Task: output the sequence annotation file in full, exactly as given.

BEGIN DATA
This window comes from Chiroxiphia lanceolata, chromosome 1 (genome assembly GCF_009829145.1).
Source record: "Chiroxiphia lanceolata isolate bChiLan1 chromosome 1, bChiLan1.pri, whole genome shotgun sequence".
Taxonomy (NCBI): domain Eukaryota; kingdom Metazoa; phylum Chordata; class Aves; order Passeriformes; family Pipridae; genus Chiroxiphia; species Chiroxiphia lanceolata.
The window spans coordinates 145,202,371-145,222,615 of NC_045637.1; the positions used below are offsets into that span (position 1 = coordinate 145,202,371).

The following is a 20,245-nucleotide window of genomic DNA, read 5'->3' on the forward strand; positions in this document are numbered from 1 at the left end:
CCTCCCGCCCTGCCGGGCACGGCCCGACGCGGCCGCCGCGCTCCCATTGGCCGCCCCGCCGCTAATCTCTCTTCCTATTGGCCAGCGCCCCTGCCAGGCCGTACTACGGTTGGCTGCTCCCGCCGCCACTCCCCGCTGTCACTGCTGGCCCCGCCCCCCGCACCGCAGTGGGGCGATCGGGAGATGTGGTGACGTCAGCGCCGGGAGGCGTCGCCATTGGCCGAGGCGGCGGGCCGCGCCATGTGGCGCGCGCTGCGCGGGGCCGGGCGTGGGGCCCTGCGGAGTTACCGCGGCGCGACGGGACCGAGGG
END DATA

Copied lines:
This window comes from Chiroxiphia lanceolata, chromosome 1 (genome assembly GCF_009829145.1).
Source record: "Chiroxiphia lanceolata isolate bChiLan1 chromosome 1, bChiLan1.pri, whole genome shotgun sequence".
Taxonomy (NCBI): domain Eukaryota; kingdom Metazoa; phylum Chordata; class Aves; order Passeriformes; family Pipridae; genus Chiroxiphia; species Chiroxiphia lanceolata.
The window spans coordinates 145,202,371-145,222,615 of NC_045637.1; the positions used below are offsets into that span (position 1 = coordinate 145,202,371).

The following is a 20,245-nucleotide window of genomic DNA, read 5'->3' on the forward strand; positions in this document are numbered from 1 at the left end:
CCTCCCGCCCTGCCGGGCACGGCCCGACGCGGCCGCCGCGCTCCCATTGGCCGCCCCGCCGCTAATCTCTCTTCCTATTGGCCAGCGCCCCTGCCAGGCCGTACTACGGTTGGCTGCTCCCGCCGCCACTCCCCGCTGTCACTGCTGGCCCCGCCCCCCGCACCGCAGTGGGGCGATCGGGAGATGTGGTGACGTCAGCGCCGGGAGGCGTCGCCATTGGCCGAGGCGGCGGGCCGCGCCATGTGGCGCGCGCTGCGCGGGGCCGGGCGTGGGGCCCTGCGGAGTTACCGCGGCGCGACGGGACCGAGGG